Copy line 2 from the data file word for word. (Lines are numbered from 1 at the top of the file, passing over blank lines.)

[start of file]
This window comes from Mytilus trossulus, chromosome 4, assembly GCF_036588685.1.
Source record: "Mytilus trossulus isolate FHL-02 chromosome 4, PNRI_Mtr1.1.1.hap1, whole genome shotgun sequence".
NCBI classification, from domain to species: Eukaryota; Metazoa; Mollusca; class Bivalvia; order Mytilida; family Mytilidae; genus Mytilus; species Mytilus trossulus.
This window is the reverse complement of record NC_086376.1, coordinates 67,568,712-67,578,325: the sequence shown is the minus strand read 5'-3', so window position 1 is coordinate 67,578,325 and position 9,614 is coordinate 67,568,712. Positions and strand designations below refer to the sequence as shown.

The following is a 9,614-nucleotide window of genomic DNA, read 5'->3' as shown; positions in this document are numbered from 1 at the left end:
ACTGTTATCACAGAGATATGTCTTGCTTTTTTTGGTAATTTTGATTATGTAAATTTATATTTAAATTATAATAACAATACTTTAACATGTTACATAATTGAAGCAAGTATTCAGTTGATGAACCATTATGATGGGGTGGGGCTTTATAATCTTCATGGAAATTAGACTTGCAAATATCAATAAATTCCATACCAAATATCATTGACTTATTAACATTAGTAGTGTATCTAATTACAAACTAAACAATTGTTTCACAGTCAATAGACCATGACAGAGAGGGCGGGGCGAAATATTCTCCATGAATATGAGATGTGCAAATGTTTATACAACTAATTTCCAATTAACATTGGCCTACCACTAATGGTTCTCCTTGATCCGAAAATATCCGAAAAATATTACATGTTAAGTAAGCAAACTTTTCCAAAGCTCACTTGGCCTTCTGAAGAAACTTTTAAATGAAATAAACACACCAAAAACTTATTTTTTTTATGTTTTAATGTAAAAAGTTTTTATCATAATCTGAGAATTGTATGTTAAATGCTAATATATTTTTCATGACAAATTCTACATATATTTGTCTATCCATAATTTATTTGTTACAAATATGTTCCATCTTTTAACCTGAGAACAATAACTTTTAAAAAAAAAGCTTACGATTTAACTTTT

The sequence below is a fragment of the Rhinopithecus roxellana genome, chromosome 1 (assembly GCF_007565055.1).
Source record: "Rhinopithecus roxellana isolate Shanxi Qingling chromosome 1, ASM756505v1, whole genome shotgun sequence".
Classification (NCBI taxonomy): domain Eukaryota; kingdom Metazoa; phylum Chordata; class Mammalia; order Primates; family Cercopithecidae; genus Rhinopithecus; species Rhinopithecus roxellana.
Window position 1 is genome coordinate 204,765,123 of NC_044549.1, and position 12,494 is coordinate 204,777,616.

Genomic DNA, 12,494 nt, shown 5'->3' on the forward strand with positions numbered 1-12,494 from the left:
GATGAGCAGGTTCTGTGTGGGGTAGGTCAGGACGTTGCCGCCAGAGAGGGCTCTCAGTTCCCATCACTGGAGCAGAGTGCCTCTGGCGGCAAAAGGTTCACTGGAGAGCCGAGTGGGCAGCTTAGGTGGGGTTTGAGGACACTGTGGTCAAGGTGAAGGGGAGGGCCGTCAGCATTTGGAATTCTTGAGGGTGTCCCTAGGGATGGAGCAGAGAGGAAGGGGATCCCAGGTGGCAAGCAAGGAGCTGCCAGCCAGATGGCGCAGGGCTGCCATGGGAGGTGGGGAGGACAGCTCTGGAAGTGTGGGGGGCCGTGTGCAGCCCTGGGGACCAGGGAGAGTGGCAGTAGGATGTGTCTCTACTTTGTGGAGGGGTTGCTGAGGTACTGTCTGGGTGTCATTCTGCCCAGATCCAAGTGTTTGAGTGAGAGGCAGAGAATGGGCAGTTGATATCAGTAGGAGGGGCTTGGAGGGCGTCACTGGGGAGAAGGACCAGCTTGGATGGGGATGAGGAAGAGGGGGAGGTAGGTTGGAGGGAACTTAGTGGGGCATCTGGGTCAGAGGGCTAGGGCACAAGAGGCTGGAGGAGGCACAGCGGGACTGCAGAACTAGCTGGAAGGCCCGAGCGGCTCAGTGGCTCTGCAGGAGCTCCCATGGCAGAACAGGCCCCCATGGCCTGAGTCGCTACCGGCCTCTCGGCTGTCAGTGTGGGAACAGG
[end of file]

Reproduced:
Source record: "Mytilus trossulus isolate FHL-02 chromosome 4, PNRI_Mtr1.1.1.hap1, whole genome shotgun sequence".